To prepare for measurements, fresh 3-day old adult mosquitoes were taken from rearing cages and anaesthetized using chloroform. This was performed by enclosing separate groups of insects in enclosed chambers that contained open bottles of chloroform for six hours. This step was not necessary for the measurement process but was performed to ensure that the mosquito samples were kept intact with all body parts.

Raman spectroscopy measurements

A total of 397 mosquitoes (An. gambiae, n = 201; An. arabiensis, n = 196) were used in this study. Each mosquito was measured by randomly taking five spectra of the insect’s femurs and tibiae. Each spectrum was taken using 10 s integration time with five accumulations on a Technos® dispersive Raman microscopy system. The system had the following parameters: 532 nm excitation laser, 600 grooves/mm gratings, and × 10 infinity-corrected dry microscope objective with a Numerical Aperture of 0.25. The laser power was continuously adjusted via visual inspection of the sample to avoid sample burning. Figure 1 shows a schematic of the instrument setup, with the sample (insect) placed on the X–Y translation stage. Photons from the laser (indicated by green arrows pointing toward the sample) were delivered through the microscope objective to the mosquito legs (femurs and tibiae), which were placed on a Raman-grade Calcium Fluoride microscope slide (Crystran Ltd, UK, Batch No. 60373). Femurs and tibiae were chosen for their relative ease of being focused under the microscope and because they did not contain signals emanating from other conditions such as food consumed by the mosquitoes and gonotrophic status. Furthermore, mosquito legs have been successfully used to classify mosquitoes [25, 27, 35]. Rayleigh and Raman scattered photons (indicated as green and red arrows respectively pointing away from the sample) in Fig. 1 were collected by the same microscope objective with an optical low pass filter blocking the former. The Raman signal was collected via an optical fibre and spectrograph for digitization using a charge-coupled device (CCD) (Peltier cooled to − 76 °C) connected to a computer for display and storage. Wavenumber calibration was done by interpolating the laser line and the strong silicon Raman shift positioned at 520.5 ± 4 cm−1.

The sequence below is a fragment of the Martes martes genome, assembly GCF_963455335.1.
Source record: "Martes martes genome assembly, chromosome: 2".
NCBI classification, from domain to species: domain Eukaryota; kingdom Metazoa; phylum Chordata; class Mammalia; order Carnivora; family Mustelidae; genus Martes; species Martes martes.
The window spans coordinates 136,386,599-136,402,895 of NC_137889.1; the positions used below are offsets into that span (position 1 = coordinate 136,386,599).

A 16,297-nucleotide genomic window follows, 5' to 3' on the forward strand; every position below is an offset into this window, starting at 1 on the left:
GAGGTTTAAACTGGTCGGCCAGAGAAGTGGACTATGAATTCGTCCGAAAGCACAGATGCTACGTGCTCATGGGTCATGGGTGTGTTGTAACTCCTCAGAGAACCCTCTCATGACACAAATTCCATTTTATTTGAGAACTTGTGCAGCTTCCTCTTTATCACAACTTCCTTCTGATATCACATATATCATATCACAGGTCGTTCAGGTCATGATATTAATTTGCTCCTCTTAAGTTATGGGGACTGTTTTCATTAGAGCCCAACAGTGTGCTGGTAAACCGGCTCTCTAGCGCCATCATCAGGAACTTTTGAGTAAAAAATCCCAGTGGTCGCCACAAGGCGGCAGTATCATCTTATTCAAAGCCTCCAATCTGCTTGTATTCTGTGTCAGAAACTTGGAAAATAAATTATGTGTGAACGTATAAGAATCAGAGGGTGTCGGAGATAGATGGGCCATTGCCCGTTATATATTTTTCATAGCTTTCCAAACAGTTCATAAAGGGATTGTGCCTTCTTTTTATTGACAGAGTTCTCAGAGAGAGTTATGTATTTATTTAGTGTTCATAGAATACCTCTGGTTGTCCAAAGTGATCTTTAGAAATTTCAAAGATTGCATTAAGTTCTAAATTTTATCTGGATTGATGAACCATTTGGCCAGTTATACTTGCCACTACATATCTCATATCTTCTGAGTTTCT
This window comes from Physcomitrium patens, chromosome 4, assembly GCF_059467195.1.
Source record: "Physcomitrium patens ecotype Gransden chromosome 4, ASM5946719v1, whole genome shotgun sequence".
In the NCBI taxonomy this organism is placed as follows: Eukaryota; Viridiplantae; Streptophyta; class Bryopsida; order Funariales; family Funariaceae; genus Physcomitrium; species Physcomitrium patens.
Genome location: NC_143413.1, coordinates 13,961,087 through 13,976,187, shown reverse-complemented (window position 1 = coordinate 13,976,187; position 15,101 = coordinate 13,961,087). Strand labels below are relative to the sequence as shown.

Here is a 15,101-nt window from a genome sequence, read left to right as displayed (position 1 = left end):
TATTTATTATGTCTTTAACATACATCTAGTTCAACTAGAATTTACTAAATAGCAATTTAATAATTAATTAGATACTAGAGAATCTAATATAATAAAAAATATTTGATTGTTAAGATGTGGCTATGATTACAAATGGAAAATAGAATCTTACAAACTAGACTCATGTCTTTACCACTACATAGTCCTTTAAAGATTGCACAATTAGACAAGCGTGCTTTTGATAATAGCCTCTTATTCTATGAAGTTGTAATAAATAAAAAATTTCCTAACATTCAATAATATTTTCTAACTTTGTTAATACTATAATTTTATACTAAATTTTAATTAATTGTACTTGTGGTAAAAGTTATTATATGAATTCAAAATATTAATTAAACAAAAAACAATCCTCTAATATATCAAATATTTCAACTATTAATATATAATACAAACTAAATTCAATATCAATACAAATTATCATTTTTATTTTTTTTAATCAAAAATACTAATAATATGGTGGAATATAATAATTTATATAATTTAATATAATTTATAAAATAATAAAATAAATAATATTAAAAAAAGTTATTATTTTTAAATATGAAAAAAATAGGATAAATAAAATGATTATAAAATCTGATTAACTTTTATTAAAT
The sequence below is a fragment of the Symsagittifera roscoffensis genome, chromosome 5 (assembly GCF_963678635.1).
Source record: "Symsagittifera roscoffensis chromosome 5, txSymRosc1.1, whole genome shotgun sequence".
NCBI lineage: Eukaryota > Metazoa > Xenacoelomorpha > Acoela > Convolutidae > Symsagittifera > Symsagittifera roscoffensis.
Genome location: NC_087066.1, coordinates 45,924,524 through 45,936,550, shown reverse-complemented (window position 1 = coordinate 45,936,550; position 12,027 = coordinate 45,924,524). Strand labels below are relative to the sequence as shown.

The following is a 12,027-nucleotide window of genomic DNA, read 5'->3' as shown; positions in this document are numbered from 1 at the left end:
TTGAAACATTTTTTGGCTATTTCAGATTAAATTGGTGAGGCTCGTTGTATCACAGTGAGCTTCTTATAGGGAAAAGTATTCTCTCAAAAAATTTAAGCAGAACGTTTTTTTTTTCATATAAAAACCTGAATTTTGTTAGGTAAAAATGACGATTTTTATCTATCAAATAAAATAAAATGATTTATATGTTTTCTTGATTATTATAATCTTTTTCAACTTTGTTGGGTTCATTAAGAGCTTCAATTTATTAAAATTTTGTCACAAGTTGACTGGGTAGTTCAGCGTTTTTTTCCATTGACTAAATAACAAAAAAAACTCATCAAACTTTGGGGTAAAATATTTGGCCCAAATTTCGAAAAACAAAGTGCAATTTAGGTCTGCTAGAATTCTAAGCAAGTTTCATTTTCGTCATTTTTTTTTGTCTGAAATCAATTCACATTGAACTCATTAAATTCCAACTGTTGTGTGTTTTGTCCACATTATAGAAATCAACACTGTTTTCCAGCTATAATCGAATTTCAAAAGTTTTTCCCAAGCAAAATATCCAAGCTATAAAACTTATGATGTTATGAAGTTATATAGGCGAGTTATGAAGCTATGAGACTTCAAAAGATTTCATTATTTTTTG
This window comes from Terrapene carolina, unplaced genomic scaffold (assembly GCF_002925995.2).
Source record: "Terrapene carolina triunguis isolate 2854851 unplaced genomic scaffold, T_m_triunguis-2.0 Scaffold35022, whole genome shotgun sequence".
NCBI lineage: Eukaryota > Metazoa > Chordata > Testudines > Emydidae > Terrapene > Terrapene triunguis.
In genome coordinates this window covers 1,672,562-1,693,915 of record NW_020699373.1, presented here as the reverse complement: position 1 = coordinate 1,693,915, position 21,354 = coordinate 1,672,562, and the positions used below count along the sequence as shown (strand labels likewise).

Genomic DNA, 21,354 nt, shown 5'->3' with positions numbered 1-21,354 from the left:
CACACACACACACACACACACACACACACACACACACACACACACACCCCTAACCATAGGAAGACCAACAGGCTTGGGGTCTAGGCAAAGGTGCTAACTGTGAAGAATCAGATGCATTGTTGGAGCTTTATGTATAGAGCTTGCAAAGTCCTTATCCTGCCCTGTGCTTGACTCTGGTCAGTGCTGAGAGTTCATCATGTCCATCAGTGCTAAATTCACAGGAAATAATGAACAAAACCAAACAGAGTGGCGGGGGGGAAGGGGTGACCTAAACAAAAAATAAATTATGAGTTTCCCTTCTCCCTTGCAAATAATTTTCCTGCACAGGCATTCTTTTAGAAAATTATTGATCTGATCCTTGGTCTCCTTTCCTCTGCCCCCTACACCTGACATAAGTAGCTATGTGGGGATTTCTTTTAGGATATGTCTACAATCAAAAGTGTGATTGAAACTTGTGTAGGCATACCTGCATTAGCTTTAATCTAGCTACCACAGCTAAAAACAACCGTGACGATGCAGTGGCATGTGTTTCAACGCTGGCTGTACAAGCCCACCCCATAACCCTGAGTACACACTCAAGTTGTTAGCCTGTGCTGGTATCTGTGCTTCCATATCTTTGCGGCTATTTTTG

Fig. 1
figure 1

Schematic representation of the dispersive Raman microscope. The sample is placed on the X–Y stage. Red and green arrows indicate photon delivery routes

Data pre-processing

Data processing was performed according to previously published protocols by Ryabchykov et al. [36] and Morais et al. [37]. Five spectra from each mosquito were averaged, and the average was considered as a single spectrum from the mosquito. Each averaged spectrum was first smoothed with a Savitzky Golay convolution digital filter of order 5 and a frame length of 21 pixels. The Savitzky Golay mask is a low-pass filter that suppresses noise signals that generally have high frequencies. This was followed by a baseline correction procedure employing the Vancouver algorithm [38] with a 5th-order polynomial to subtract the fluorescence signal and leave a clean Raman signal. Vector normalization was applied to each Raman spectrum to account for the intensity variation due to experimental factors such as changes in the sample focus. All preprocessing procedures were performed using scripts developed in the Matlab® 2018 software.

Classification modelling